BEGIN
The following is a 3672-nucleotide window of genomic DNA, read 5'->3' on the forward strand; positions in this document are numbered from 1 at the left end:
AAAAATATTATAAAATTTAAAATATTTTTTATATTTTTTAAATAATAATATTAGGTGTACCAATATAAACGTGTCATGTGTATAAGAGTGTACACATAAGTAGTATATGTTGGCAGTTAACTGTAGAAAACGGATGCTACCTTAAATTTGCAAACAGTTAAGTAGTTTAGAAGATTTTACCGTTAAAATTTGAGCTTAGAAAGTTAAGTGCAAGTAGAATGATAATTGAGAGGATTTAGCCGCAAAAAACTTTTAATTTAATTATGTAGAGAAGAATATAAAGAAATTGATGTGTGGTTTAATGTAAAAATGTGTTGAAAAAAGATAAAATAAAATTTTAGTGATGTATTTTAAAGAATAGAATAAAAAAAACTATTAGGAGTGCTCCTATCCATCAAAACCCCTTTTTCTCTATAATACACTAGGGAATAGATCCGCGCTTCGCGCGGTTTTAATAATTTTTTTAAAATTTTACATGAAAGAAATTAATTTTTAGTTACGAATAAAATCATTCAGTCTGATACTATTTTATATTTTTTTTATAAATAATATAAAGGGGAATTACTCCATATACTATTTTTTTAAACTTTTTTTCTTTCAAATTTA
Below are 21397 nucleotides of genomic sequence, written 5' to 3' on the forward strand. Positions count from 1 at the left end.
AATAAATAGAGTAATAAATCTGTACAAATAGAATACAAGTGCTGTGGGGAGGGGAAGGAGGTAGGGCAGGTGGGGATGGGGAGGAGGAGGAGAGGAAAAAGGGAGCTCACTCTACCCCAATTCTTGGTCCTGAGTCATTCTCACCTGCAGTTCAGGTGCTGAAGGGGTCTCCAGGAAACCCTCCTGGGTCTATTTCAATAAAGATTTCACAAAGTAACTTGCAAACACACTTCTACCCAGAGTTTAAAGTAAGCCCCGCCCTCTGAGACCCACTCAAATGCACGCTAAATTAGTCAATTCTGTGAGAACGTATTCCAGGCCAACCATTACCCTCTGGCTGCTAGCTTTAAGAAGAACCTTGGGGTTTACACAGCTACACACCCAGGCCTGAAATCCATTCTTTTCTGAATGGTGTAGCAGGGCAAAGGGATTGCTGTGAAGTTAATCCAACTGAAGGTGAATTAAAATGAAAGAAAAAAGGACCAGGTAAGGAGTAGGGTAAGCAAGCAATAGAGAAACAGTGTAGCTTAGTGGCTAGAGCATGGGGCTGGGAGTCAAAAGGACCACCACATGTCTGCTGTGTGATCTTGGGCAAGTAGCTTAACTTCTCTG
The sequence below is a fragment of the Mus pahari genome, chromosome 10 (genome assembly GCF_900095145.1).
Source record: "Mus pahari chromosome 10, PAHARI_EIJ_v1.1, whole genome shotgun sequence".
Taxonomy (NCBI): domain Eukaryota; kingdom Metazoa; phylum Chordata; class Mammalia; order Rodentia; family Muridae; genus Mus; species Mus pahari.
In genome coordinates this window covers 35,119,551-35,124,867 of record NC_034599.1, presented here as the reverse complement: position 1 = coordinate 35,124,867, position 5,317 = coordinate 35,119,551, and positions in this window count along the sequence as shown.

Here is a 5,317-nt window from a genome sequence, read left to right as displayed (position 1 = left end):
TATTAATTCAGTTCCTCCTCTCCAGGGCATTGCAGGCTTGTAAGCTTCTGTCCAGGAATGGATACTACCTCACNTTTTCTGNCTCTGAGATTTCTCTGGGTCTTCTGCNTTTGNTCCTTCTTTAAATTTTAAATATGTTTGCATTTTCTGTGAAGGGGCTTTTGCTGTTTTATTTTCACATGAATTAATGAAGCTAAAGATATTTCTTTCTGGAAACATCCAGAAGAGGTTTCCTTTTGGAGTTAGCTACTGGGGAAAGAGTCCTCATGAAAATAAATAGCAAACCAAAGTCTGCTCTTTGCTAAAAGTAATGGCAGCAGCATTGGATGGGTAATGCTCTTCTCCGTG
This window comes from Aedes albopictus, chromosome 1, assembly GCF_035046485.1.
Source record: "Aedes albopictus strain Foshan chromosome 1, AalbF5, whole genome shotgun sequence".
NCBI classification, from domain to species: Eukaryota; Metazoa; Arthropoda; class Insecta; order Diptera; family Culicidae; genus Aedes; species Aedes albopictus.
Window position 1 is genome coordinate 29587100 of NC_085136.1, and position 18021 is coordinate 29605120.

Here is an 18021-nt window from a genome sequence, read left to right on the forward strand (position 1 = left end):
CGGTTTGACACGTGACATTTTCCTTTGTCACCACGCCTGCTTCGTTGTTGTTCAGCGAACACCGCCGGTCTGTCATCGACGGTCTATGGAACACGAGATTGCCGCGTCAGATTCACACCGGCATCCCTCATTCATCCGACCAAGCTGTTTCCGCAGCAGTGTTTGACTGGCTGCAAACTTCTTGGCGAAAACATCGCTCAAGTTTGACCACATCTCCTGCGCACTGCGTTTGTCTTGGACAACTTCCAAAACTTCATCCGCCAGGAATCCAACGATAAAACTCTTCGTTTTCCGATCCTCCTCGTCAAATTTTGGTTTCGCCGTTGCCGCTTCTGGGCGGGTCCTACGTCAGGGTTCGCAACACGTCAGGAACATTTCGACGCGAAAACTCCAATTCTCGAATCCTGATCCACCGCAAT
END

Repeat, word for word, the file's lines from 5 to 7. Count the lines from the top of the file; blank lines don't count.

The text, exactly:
The sequence below is a fragment of the Mus pahari genome, chromosome 10 (genome assembly GCF_900095145.1).
Source record: "Mus pahari chromosome 10, PAHARI_EIJ_v1.1, whole genome shotgun sequence".
Taxonomy (NCBI): domain Eukaryota; kingdom Metazoa; phylum Chordata; class Mammalia; order Rodentia; family Muridae; genus Mus; species Mus pahari.